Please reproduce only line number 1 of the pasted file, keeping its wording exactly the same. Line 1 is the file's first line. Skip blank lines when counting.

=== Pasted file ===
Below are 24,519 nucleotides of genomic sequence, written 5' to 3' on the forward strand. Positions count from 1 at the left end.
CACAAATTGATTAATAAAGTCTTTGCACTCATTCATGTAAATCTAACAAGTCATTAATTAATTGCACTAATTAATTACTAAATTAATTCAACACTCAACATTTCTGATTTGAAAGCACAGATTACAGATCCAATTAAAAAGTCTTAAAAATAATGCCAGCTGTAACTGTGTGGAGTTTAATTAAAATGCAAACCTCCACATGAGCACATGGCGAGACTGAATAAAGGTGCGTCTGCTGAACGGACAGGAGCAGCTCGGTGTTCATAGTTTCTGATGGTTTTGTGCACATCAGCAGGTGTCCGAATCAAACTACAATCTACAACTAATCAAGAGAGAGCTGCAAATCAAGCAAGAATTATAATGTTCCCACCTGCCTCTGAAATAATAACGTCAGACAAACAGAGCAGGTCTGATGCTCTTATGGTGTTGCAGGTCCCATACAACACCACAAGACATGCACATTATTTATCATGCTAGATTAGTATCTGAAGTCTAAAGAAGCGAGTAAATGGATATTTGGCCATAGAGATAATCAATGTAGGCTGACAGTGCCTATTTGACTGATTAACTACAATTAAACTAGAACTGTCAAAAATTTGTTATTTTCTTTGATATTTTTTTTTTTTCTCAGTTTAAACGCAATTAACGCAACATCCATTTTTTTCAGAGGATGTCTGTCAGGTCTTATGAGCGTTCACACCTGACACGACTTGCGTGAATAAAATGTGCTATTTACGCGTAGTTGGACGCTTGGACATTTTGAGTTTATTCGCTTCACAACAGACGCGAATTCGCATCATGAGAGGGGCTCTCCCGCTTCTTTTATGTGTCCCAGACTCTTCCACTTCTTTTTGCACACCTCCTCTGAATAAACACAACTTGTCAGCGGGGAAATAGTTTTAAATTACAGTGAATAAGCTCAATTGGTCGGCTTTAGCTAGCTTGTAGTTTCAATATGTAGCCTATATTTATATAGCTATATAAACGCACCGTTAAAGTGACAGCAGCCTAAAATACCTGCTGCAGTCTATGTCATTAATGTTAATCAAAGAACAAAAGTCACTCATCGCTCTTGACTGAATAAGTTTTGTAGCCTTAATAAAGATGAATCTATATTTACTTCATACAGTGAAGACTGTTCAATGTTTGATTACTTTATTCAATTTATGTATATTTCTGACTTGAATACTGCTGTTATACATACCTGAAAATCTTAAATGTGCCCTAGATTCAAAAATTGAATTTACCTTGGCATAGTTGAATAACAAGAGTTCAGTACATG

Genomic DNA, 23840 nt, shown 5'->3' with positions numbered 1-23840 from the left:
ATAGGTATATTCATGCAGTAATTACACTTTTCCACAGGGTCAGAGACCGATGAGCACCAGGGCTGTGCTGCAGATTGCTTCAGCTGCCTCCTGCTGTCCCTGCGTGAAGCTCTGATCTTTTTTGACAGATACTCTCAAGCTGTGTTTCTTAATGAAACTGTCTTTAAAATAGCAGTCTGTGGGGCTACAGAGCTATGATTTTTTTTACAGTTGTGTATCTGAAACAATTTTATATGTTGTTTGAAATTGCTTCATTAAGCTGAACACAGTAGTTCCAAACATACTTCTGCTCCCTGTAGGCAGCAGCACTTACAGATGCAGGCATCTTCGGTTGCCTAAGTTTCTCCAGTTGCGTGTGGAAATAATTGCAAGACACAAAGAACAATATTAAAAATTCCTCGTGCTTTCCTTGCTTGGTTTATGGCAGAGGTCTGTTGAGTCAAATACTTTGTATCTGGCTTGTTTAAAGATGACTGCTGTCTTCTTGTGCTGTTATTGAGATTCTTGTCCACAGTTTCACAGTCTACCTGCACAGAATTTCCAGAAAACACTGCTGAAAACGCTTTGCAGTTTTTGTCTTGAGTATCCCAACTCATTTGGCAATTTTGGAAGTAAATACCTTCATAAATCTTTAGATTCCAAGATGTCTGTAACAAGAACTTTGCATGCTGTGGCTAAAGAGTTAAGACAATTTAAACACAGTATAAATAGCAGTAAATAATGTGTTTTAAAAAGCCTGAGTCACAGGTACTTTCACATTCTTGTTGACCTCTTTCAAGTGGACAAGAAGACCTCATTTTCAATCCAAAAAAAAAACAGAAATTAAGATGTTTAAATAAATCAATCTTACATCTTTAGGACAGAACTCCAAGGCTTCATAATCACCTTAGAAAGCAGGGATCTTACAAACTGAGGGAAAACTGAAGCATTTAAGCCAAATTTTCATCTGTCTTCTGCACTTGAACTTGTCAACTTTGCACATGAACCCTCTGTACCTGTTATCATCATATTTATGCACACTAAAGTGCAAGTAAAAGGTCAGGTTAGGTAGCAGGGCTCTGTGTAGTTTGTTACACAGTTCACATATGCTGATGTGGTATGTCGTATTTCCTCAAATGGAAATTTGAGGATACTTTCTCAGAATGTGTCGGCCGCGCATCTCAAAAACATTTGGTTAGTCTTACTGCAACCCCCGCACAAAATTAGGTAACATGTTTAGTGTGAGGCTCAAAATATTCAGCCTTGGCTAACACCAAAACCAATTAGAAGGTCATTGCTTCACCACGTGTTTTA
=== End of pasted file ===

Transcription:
Below are 24,519 nucleotides of genomic sequence, written 5' to 3' on the forward strand. Positions count from 1 at the left end.